Waste is shocking and prejudice is intolerable, people should be given the choice – because some want to stop, but many don’t.

Lord Browne praised signs of progress. There are changes coming in legislation to allow people to drawing down funds from pensions and to improve accrual rates for state pensions. Age discrimination legislation is coming in the UK later this year. The upper age limit for unfair dismissal will be removed and there will be a duty to consider an employee’s request to keep working. This is all good, but the issue is only partly one of process – it’s also culture.

There are good signs, the appointment of Richard Lambert at the CBI recognises the qualities of being older. We at BP can’t change attitudes on our own, but we can show what can be done. We can respond to changing times, giving people choice. We can provide flexibility – the chance to stay on full- or part-time, and live on a combination of paid income and pension. We can give people the option to phase themselves out of the work they do or to change their role – becoming advisors rather than managers. BP is employing older people now as coaches, as sources of wisdom and experience who don’t have to work full-time to make a great contribution.

The key, Browne says, is the principle of mutual advantage and working to find a way of matching both sets of aspirations matching. There are complex issues of motivation as well as economics. It’s not just about 70-year-olds – it’s about how needs get met with flexibility throughout your working life to give you genuine choices.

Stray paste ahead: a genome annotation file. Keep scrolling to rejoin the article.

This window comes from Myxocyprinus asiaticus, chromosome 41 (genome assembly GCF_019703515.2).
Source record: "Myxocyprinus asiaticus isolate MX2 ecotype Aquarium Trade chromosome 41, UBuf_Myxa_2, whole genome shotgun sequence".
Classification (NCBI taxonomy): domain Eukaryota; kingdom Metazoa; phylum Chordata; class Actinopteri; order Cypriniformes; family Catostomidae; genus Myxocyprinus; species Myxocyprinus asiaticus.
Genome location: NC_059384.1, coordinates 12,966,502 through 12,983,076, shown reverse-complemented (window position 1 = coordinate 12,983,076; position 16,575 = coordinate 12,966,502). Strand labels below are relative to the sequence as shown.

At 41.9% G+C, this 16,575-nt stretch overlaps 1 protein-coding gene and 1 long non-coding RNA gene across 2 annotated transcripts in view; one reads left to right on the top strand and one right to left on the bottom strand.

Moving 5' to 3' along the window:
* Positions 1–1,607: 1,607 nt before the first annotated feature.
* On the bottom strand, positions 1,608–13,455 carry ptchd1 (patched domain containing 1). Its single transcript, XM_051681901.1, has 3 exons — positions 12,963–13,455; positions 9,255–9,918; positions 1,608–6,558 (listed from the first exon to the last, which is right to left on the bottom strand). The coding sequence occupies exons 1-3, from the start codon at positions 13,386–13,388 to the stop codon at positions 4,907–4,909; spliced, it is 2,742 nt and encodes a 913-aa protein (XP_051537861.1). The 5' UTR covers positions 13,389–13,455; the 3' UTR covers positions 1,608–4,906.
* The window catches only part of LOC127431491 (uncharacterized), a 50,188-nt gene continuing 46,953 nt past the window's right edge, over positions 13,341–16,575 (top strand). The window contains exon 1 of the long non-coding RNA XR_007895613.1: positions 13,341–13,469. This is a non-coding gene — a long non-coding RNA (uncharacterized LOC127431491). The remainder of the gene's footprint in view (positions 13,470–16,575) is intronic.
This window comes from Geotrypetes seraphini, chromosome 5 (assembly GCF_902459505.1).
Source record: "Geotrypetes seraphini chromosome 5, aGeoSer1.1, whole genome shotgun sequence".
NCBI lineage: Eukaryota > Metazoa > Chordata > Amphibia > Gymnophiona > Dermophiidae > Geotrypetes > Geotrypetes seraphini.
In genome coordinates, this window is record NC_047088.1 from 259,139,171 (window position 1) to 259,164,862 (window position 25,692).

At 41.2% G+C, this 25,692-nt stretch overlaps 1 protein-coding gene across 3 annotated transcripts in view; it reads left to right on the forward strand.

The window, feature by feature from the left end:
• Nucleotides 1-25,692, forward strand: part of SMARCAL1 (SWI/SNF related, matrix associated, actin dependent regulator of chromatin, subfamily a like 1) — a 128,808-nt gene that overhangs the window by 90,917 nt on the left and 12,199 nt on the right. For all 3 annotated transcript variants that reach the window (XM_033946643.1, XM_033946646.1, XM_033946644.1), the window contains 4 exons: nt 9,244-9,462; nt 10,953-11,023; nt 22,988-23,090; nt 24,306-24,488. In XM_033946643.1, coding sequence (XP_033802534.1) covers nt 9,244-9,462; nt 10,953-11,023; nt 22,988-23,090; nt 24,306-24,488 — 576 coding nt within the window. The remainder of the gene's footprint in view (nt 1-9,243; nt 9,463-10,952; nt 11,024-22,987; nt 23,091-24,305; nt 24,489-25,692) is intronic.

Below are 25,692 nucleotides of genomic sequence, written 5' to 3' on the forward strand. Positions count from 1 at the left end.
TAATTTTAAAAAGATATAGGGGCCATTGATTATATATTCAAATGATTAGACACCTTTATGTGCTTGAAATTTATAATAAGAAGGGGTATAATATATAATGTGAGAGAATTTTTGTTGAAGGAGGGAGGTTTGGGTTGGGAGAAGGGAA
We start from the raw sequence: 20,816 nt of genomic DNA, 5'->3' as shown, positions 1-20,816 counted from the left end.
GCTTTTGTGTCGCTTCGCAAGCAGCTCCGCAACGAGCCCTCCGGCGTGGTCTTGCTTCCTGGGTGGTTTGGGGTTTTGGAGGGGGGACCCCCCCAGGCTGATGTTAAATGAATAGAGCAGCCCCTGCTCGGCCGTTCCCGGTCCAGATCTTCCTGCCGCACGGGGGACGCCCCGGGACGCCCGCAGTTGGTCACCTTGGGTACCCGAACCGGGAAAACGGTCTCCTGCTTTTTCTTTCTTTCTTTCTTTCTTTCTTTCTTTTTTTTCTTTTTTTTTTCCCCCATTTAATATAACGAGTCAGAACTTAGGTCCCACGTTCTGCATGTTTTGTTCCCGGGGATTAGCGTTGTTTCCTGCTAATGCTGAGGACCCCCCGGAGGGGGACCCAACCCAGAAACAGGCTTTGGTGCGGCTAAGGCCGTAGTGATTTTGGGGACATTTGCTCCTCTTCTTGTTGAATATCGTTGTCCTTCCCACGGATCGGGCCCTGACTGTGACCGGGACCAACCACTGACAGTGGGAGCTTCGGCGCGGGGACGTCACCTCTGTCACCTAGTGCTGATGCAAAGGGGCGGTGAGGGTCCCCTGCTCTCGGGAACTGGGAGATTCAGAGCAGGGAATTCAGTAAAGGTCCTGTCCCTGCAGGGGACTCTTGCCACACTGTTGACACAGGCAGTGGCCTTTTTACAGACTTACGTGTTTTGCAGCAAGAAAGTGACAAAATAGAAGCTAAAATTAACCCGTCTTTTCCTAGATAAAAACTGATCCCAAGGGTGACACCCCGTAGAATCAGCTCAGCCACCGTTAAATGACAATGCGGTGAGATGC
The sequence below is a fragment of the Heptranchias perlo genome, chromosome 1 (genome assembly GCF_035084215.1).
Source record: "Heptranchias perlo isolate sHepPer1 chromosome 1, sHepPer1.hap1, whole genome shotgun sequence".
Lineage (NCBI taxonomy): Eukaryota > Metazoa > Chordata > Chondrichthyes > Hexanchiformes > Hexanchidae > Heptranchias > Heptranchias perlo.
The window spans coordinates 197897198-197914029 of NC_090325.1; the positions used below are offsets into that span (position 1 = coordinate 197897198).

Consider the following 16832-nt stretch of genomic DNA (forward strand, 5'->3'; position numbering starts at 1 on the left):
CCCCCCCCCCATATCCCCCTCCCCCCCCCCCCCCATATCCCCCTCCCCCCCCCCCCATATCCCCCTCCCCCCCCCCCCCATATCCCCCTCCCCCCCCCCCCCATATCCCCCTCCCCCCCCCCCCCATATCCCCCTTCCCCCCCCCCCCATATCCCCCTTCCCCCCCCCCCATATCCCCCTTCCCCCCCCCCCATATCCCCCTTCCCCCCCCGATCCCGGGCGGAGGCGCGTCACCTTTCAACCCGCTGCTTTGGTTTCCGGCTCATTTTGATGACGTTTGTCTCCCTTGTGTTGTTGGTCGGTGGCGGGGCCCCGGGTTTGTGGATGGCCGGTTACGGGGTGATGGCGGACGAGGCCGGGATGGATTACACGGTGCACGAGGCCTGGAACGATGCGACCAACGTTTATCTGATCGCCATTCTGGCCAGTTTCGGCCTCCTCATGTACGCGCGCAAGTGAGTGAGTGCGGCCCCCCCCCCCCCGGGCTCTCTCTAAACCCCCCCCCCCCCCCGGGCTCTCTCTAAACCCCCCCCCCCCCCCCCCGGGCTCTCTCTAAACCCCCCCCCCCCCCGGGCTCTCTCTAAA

There were then questions from the floor which is where my note-taking fell apart. I include the following to give a flavour of the discussion, but apologise if I misrepresent anyone’s question or point of view. [As ever, many of the “questions” were actually opportunities to make statements of support or dissent.]

Geoff Mulgan kicked off with asking about the difference between different types of jobs, manual labour as opposed to brain work.

JB: It’s important to recognise that those who have done physically demanding work throughout their life have a great understanding about how the organisation should be run – it’s about transferring what is really important – advising on automatic control systms depends on knowing how things really get done

Q: age-related redundancy isn’t civilised, we have to change this now.
JB: things don’t change rapidly or overnight – but we are making progress.

Q: Your own org is exemplary – but I picked up on something you said, that in 2 years you would be retiring. Is there a rigid rule in force in BP?
JB: We never finish business on anything, everything is a work in progrees and there will always be things that are going wrong. As for me it’s different – it’s about choice and tenure and succession and motivation – anyway I prefer to see it as life after first retirement.

Q: What does BP do for older people who are stuck in their own home?
JB: There is a limit to what non-governmental orgs can do – there is a big role for government to intervene when other societal forces fail. So what we do is set examples and accept that by doing so we’re contributing to things getting better. He can remember a time when it was difficult to talk about employing women. We got better at that. Race and colour embarrassed people too. Lifestyle and sexual preference is becoming less of a taboo and now we’re dealing with age.

Q: How do we spread things across business?
JB: There are changes coming in today – A-day. A huge distance to travel for people elsewhere. How can we spread things around? not by lecturing people, you will be tested by the single failure and people don’t take kindly to being told what to do. The best solution is to raise awareness through networks and local organisations.

Q: Anti-business crowd – how are they reacting to your egalitarian business model.